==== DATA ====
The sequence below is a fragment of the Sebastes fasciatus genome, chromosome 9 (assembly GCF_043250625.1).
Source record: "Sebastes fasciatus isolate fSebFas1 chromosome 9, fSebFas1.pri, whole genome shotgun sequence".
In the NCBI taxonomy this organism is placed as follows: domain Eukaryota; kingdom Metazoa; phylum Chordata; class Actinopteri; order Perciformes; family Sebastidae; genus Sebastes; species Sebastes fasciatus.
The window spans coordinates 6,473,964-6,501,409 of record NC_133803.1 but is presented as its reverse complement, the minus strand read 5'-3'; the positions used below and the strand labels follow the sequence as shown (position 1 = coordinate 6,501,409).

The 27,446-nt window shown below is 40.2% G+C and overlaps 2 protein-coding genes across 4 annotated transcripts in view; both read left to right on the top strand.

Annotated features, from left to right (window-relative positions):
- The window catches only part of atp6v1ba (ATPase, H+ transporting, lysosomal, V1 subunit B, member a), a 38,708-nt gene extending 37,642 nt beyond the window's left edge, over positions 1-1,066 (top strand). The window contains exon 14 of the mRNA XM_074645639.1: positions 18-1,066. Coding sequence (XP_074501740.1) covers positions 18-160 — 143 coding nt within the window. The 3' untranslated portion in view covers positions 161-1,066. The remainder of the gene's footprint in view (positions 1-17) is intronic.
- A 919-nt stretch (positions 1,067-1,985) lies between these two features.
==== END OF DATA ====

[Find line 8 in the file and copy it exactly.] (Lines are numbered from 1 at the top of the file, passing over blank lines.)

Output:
- A 919-nt stretch (positions 1,067-1,985) lies between these two features.